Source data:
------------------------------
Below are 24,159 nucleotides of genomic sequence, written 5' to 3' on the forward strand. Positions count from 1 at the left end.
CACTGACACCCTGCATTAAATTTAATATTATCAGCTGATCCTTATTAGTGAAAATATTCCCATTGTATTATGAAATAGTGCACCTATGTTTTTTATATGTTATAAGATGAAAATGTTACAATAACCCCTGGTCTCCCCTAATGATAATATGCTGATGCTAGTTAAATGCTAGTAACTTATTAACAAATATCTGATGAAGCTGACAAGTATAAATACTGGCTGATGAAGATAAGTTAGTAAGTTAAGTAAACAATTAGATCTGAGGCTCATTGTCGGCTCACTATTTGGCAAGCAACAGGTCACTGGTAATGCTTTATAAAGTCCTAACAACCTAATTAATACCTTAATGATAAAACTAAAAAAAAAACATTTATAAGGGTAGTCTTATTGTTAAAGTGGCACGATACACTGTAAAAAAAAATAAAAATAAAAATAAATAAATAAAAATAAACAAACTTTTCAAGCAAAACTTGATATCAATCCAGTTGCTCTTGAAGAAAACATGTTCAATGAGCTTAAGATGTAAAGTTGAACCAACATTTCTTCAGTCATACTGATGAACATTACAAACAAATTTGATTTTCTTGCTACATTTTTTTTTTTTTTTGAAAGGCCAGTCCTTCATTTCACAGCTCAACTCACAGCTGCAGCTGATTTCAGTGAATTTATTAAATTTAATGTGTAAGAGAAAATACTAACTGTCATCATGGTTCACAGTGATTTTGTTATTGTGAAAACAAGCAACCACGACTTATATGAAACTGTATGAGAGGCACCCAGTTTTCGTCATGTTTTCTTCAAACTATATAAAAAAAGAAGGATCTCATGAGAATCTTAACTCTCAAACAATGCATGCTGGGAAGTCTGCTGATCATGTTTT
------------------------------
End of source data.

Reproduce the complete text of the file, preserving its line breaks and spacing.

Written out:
Below are 24,159 nucleotides of genomic sequence, written 5' to 3' on the forward strand. Positions count from 1 at the left end.
CACTGACACCCTGCATTAAATTTAATATTATCAGCTGATCCTTATTAGTGAAAATATTCCCATTGTATTATGAAATAGTGCACCTATGTTTTTTATATGTTATAAGATGAAAATGTTACAATAACCCCTGGTCTCCCCTAATGATAATATGCTGATGCTAGTTAAATGCTAGTAACTTATTAACAAATATCTGATGAAGCTGACAAGTATAAATACTGGCTGATGAAGATAAGTTAGTAAGTTAAGTAAACAATTAGATCTGAGGCTCATTGTCGGCTCACTATTTGGCAAGCAACAGGTCACTGGTAATGCTTTATAAAGTCCTAACAACCTAATTAATACCTTAATGATAAAACTAAAAAAAAAACATTTATAAGGGTAGTCTTATTGTTAAAGTGGCACGATACACTGTAAAAAAAAATAAAAATAAAAATAAATAAATAAAAATAAACAAACTTTTCAAGCAAAACTTGATATCAATCCAGTTGCTCTTGAAGAAAACATGTTCAATGAGCTTAAGATGTAAAGTTGAACCAACATTTCTTCAGTCATACTGATGAACATTACAAACAAATTTGATTTTCTTGCTACATTTTTTTTTTTTTTTGAAAGGCCAGTCCTTCATTTCACAGCTCAACTCACAGCTGCAGCTGATTTCAGTGAATTTATTAAATTTAATGTGTAAGAGAAAATACTAACTGTCATCATGGTTCACAGTGATTTTGTTATTGTGAAAACAAGCAACCACGACTTATATGAAACTGTATGAGAGGCACCCAGTTTTCGTCATGTTTTCTTCAAACTATATAAAAAAAGAAGGATCTCATGAGAATCTTAACTCTCAAACAATGCATGCTGGGAAGTCTGCTGATCATGTTTT